As anything grows, it changes, develops and matures. We are very excited to announce that this is what has happened with Women in Action’s Save a Tamar campaign.
This project which helps victims of abuse face their circumstances and begin the journey of overcoming the trauma and embracing a new future, was started in South Africa by trained trauma counsellors who have helped transform the lives of many people.
The Save a Tamar project was started two years before a similar campaign was launched in Brazil and named the Rahab Project. This name was chosen from the Biblical account of Rahab which is recorded in Joshua chapter two. Rahab was a prostitute in the pagan city of Jericho where gods of sexual immorality were worshipped. This young woman had probably been forced into sexual slavery from childhood and ran a brothel which was frequented by the king and others in authority. She longed for a better life and was ready to abandon everything and risk her life if she was allowed to follow the true God of the Israelites and start a new life.
Rahab asked the Israelite spies to spare her life and hung a scarlet cord from her window along the city wall to identify her whereabouts. When the walls of Jericho fell, this section was the only area that was not destroyed.
The Rahab Project has spread worldwide and is part of Godllywood.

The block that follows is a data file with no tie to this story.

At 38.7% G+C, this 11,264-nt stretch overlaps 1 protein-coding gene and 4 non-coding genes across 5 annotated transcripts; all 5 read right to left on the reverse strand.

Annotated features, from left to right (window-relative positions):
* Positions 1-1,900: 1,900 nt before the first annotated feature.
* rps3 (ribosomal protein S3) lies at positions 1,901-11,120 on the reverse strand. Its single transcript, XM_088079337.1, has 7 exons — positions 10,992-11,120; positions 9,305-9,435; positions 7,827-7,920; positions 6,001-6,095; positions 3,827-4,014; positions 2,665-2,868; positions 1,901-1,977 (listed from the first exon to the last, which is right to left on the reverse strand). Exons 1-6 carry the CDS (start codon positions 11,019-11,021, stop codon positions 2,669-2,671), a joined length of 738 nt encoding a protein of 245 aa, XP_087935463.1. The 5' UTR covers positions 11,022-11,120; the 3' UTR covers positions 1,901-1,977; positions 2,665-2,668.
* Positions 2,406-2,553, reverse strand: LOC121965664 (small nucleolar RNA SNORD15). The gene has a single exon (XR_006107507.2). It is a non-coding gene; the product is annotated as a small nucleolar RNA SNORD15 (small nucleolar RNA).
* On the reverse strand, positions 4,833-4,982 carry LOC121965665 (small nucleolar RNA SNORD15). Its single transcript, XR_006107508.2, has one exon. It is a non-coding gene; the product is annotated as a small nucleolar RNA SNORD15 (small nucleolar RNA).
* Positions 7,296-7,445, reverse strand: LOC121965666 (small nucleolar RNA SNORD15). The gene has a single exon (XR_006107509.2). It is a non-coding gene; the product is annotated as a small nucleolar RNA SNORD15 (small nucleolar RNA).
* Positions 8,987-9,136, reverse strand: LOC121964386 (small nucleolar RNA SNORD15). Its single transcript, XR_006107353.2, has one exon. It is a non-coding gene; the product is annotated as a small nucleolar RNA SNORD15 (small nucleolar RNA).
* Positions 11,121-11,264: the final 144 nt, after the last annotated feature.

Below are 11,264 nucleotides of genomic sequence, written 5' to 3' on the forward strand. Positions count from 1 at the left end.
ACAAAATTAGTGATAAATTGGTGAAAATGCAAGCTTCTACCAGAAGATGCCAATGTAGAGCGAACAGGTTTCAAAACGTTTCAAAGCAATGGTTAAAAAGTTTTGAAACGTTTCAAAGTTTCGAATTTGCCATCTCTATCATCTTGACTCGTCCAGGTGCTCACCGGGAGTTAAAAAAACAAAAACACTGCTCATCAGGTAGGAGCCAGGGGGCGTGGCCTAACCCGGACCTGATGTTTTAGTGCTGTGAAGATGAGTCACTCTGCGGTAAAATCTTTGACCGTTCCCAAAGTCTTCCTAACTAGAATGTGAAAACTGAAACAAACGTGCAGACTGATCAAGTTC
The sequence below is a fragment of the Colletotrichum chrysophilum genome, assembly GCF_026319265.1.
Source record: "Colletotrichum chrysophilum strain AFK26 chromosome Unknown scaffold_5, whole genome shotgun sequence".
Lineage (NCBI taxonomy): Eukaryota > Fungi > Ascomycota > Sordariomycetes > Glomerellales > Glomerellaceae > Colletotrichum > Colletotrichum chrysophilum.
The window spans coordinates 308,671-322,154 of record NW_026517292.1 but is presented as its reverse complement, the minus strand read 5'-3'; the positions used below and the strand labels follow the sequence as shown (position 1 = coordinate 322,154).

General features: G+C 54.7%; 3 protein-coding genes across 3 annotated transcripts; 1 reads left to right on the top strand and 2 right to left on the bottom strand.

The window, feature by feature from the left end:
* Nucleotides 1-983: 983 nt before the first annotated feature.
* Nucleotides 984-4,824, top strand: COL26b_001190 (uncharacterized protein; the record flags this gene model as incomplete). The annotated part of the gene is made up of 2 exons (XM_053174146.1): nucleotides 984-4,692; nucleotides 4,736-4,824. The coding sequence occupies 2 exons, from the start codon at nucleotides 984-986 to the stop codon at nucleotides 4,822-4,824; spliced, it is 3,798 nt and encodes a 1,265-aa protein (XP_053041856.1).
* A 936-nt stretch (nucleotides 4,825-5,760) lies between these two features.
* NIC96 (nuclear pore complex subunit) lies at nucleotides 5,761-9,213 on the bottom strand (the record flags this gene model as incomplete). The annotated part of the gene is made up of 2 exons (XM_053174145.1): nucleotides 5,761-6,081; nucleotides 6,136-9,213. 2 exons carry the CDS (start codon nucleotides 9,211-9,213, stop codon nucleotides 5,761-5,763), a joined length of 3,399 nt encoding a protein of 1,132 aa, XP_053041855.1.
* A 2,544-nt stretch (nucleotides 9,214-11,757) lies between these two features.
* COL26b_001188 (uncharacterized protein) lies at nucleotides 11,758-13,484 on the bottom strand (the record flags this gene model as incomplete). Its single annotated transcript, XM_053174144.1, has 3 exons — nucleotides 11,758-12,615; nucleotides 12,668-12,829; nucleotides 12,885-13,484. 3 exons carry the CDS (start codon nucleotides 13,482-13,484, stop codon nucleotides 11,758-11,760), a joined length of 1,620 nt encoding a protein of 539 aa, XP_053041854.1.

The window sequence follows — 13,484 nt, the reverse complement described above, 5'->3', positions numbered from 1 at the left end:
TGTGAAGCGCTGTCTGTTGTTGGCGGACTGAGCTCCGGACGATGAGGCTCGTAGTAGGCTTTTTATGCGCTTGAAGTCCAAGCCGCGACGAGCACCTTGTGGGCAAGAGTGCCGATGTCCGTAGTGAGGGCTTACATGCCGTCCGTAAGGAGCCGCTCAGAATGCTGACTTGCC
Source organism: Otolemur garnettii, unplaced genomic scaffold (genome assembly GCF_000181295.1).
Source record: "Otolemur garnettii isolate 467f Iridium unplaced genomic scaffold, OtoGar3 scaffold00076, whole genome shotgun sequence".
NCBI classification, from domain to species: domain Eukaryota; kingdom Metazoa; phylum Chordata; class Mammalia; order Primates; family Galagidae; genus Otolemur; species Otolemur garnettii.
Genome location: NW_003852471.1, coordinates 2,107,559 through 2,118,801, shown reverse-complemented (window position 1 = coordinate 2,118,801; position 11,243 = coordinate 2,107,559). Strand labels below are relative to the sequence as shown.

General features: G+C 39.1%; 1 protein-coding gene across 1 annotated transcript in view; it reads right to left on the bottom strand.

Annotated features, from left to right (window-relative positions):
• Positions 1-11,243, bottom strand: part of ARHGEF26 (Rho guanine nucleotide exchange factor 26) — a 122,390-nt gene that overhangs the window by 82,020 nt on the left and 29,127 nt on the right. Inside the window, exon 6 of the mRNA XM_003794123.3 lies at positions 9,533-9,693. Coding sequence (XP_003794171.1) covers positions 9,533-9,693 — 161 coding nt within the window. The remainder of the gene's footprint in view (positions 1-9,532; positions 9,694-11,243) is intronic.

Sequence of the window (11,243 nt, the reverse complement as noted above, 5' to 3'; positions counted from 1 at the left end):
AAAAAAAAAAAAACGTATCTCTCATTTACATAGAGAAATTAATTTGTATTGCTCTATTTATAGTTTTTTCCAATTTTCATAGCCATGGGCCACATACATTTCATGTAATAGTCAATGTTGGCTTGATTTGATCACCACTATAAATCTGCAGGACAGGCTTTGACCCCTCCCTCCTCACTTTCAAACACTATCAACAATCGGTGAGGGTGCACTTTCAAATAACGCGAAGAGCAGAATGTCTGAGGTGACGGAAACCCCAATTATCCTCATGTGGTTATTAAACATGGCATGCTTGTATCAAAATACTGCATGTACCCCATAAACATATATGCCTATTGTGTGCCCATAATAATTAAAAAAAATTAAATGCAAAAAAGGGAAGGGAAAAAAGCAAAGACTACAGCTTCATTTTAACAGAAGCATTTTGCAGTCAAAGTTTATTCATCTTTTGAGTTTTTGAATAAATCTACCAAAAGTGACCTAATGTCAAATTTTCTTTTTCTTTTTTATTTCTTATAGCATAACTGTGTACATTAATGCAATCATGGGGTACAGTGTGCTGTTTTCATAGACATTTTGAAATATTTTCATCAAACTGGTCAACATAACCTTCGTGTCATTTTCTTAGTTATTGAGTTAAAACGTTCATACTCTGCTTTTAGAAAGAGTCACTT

Marcia Pires, founder of Women in Action, says: “In South Africa we have decided to adopt the name the Rahab Project to align ourselves with the international campaign. It will be an initiative run by both Women in Action and Godllywood to make it accessible to more volunteers who want to join this work. Although the name will change and we will adopt the red scarf as our identifying logo, the work of transforming lives will remain the same.”
Internationally, the red scarf is a symbol of an abused woman’s bold faith to believe in a new life, as well as a reminder of God’s supernatural protection which blessed her and her family for many generations. Volunteers who work within the Rahab Project worldwide acknowledge this mark of protection.
Marcia Pires continues: “We practice and teach the same kind of audacious faith shown by Rahab and know with certainty that any pain, abuse, trauma or degradation that a woman has suffered, can be completely removed and healed. Rahab Project volunteers wear the red scarf mindful of that faith and certain of that protection. Save a Tamar is proud to merge with the Rahab Project and align itself with the international symbolism. Our trained trauma counsellors are available to help anyone seeking to change their life. We offer confidential, non judgmental counselling and are available to journey with victims until they become victors!”